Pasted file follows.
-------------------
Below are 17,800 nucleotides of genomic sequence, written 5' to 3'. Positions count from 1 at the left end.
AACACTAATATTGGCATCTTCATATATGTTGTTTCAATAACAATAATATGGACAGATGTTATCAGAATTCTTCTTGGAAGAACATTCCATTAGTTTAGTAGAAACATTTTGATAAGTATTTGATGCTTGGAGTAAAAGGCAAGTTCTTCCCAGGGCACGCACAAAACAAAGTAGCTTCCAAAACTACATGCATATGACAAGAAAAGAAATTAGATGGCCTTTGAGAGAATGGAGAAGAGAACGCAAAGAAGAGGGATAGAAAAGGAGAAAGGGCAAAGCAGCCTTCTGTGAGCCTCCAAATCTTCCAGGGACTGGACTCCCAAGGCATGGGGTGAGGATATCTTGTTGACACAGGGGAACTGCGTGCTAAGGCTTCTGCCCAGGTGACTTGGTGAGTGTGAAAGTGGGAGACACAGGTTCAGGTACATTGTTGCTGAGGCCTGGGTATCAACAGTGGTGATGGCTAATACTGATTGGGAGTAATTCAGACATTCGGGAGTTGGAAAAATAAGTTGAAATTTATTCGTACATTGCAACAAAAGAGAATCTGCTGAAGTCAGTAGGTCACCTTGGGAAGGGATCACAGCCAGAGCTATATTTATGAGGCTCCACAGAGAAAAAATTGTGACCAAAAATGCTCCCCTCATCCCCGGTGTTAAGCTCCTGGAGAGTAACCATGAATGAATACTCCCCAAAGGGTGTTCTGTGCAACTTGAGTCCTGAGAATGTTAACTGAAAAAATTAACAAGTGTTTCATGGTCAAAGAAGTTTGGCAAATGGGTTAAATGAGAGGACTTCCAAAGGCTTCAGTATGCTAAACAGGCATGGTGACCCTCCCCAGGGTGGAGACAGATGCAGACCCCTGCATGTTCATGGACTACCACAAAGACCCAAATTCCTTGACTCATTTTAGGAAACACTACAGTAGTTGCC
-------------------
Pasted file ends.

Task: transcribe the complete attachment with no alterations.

Below are 17,800 nucleotides of genomic sequence, written 5' to 3'. Positions count from 1 at the left end.
AACACTAATATTGGCATCTTCATATATGTTGTTTCAATAACAATAATATGGACAGATGTTATCAGAATTCTTCTTGGAAGAACATTCCATTAGTTTAGTAGAAACATTTTGATAAGTATTTGATGCTTGGAGTAAAAGGCAAGTTCTTCCCAGGGCACGCACAAAACAAAGTAGCTTCCAAAACTACATGCATATGACAAGAAAAGAAATTAGATGGCCTTTGAGAGAATGGAGAAGAGAACGCAAAGAAGAGGGATAGAAAAGGAGAAAGGGCAAAGCAGCCTTCTGTGAGCCTCCAAATCTTCCAGGGACTGGACTCCCAAGGCATGGGGTGAGGATATCTTGTTGACACAGGGGAACTGCGTGCTAAGGCTTCTGCCCAGGTGACTTGGTGAGTGTGAAAGTGGGAGACACAGGTTCAGGTACATTGTTGCTGAGGCCTGGGTATCAACAGTGGTGATGGCTAATACTGATTGGGAGTAATTCAGACATTCGGGAGTTGGAAAAATAAGTTGAAATTTATTCGTACATTGCAACAAAAGAGAATCTGCTGAAGTCAGTAGGTCACCTTGGGAAGGGATCACAGCCAGAGCTATATTTATGAGGCTCCACAGAGAAAAAATTGTGACCAAAAATGCTCCCCTCATCCCCGGTGTTAAGCTCCTGGAGAGTAACCATGAATGAATACTCCCCAAAGGGTGTTCTGTGCAACTTGAGTCCTGAGAATGTTAACTGAAAAAATTAACAAGTGTTTCATGGTCAAAGAAGTTTGGCAAATGGGTTAAATGAGAGGACTTCCAAAGGCTTCAGTATGCTAAACAGGCATGGTGACCCTCCCCAGGGTGGAGACAGATGCAGACCCCTGCATGTTCATGGACTACCACAAAGACCCAAATTCCTTGACTCATTTTAGGAAACACTACAGTAGTTGCC